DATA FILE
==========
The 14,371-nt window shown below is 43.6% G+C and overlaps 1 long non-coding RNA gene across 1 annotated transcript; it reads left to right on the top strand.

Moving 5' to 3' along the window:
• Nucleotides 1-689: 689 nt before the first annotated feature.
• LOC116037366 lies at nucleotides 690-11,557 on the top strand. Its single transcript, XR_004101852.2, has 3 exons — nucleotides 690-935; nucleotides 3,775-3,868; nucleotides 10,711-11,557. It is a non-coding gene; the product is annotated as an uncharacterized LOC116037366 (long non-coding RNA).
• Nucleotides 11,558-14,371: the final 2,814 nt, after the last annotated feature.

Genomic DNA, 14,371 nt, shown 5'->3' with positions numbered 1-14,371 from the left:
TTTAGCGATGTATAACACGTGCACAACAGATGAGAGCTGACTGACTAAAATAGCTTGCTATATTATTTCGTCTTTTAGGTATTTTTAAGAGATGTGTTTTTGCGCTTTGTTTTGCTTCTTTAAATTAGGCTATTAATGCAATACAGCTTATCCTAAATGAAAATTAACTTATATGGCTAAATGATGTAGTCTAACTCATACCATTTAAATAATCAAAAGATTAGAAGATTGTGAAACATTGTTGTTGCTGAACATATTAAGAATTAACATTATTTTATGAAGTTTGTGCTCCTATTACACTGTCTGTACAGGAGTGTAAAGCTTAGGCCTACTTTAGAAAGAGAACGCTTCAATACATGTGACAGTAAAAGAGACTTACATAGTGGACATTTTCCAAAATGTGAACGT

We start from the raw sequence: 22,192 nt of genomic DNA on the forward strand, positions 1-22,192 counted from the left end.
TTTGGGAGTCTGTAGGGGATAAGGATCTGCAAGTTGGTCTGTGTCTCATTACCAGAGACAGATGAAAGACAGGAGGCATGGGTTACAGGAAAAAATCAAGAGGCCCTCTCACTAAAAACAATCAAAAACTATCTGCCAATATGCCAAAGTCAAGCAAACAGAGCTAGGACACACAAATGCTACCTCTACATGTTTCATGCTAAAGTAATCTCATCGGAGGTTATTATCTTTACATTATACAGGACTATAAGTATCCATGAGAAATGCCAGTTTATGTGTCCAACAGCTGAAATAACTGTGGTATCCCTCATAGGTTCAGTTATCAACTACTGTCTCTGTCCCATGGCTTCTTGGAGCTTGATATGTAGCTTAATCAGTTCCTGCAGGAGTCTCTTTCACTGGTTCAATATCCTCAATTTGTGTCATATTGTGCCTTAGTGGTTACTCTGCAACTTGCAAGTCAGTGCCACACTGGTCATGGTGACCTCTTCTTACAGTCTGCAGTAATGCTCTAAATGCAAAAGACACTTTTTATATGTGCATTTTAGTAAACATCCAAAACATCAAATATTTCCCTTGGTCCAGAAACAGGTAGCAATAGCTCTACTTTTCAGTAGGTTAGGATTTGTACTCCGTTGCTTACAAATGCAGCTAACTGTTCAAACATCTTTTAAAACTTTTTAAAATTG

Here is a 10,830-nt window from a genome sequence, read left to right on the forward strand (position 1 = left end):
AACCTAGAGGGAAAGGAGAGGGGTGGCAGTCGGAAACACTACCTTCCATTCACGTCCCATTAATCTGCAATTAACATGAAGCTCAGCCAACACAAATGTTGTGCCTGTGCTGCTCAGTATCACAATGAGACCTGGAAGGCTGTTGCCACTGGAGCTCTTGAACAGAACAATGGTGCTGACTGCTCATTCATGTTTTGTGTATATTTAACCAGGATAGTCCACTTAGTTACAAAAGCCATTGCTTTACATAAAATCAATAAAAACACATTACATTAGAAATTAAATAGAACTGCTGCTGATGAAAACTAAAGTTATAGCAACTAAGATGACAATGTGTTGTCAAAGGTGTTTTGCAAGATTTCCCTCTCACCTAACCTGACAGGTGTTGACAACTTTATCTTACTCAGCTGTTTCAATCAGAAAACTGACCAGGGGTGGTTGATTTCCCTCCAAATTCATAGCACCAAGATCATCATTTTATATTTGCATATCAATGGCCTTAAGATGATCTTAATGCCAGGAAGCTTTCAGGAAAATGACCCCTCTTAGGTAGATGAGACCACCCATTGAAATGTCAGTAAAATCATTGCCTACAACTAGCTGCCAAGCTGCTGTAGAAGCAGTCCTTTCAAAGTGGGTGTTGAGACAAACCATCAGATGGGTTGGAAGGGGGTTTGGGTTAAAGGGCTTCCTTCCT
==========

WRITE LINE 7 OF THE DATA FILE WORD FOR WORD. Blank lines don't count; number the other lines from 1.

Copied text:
TTTAGCGATGTATAACACGTGCACAACAGATGAGAGCTGACTGACTAAAATAGCTTGCTATATTATTTCGTCTTTTAGGTATTTTTAAGAGATGTGTTTTTGCGCTTTGTTTTGCTTCTTTAAATTAGGCTATTAATGCAATACAGCTTATCCTAAATGAAAATTAACTTATATGGCTAAATGATGTAGTCTAACTCATACCATTTAAATAATCAAAAGATTAGAAGATTGTGAAACATTGTTGTTGCTGAACATATTAAGAATTAACATTATTTTATGAAGTTTGTGCTCCTATTACACTGTCTGTACAGGAGTGTAAAGCTTAGGCCTACTTTAGAAAGAGAACGCTTCAATACATGTGACAGTAAAAGAGACTTACATAGTGGACATTTTCCAAAATGTGAACGT